Website Content Strategy


So you own and manage a website. Whether you’re a big business, a small business or a solo entrepreneur, if you want to be engaging and interesting, your site needs content. That content can come in the forms of blogging-style copy, images, video or something else entirely. You can even create content in the form of product pages and promotions by turning your site into an online storefront.


But surely there’s a foundation to all this. Here’s how to get started with content of your own.


The Vital Content List

When designing or revamping an existing website, there are various individual components that are non-negotiable if you want to “make” your brand’s “case.”


An “About Us” page is an excellent example. Every business site should have one because it’s a place to share your company’s history in a brief and appealing way. It’s also where you can state your company mission and morals and even show off a bit of personality. That’s what makes it a great example of vital or cornerstone web content.


Now that we’ve established that you need content, and that there are vital components of any site, let’s get to talking about them.


1. Security and Credentials

If you’re selling something online or collecting personal information from your audience — which includes just about every business out there — then you’ll want to be transparent about your security and protection methods.


Do you use one of the many security platforms such as VeriSign, TrustE, Entrust or GeoTrust? If so, include the company logo and certification somewhere on your site. This tells your audience that you can be trusted and that any and all information they provide is secured.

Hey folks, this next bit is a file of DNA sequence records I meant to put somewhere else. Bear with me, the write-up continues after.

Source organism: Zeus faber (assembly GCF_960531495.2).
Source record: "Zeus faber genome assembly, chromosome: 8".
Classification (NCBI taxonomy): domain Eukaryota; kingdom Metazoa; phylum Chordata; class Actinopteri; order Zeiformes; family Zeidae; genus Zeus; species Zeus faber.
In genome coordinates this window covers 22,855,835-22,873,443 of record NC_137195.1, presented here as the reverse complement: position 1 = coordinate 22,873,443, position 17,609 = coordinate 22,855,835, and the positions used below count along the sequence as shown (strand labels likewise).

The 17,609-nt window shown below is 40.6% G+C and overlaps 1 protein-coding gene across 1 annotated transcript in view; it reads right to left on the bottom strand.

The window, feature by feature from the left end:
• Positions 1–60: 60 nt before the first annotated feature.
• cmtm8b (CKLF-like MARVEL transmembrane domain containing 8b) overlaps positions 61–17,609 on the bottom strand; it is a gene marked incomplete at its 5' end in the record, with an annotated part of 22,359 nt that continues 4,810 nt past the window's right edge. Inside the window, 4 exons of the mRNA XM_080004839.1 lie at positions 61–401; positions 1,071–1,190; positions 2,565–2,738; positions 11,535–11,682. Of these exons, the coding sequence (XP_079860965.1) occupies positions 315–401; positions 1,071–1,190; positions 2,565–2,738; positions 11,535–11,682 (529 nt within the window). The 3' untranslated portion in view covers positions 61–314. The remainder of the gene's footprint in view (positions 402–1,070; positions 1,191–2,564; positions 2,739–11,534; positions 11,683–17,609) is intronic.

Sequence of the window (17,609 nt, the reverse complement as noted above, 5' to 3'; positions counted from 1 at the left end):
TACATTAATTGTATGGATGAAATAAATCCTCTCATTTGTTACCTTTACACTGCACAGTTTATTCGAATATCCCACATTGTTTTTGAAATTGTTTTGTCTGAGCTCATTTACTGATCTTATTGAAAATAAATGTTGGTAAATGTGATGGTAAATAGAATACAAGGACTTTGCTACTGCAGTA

Furthermore, deploy SSL encryption site for any site that needs additional protection. If you’re dealing with credit card and financial information, Social Security numbers, personal addresses or similar data, then encryption is definitely warranted.


2. Social Media Integration

Today, you cannot get by without some form of social media integration. Whether that means including quick access buttons to share content or products or integrating social network use directly onto your site, “sociability” is a necessary component.




At the very least, you should promote your social channels or accounts on your website. The most common form can be seen on Walmart’s website where their social buttons are located in the footer (or header) to link directly to their connected accounts.


3. Memes or Trends

Many of us can agree that some memes are obnoxious — even those of us who use them regularly. But that doesn’t change the fact that they are often hilarious and a lot of fun. More importantly, they’re part of a social movement that you can leverage for publicity if you know what you’re doing.


Remember the ALS Ice Bucket Challenge that swept the internet? Maybe you’ve been Rickrolled at some point? Whatever the case, these highly popular and viral trends shed light on one particular concept: remaining relevant in the current landscape.


You’d be forgiven for thinking this stuff can only be integrated when the site is finished and active. Actually, it’s quite the opposite. You can deliver memes even at the foundation of a portal. Consider implementing quotes or sayings into your 404 and error pages. Deliver pop-ups or promotional content that is structured around popular memes. It’s possible and incredibly effective.


4. Visual Content Is a Must

By 2019, 80 percent of internet traffic will involve browsing through video content alone. That probably explains why networks like Tumblr, Pinterest, Instagram and even Snapchat are so incredibly popular. People love to view and browse visual-oriented content.


Naturally, you can expect to spruce up a design or site using visual content appropriately. This will become even more important for text-heavy sites, as users will want a visual treat to go along with all that reading. Think about deploying a background video or GIF that plays as soon as a user navigates to a page. Sure, when done wrong it can be abysmal. However, if deployed appropriately, it can really give a site’s design the personality and uniqueness it needs.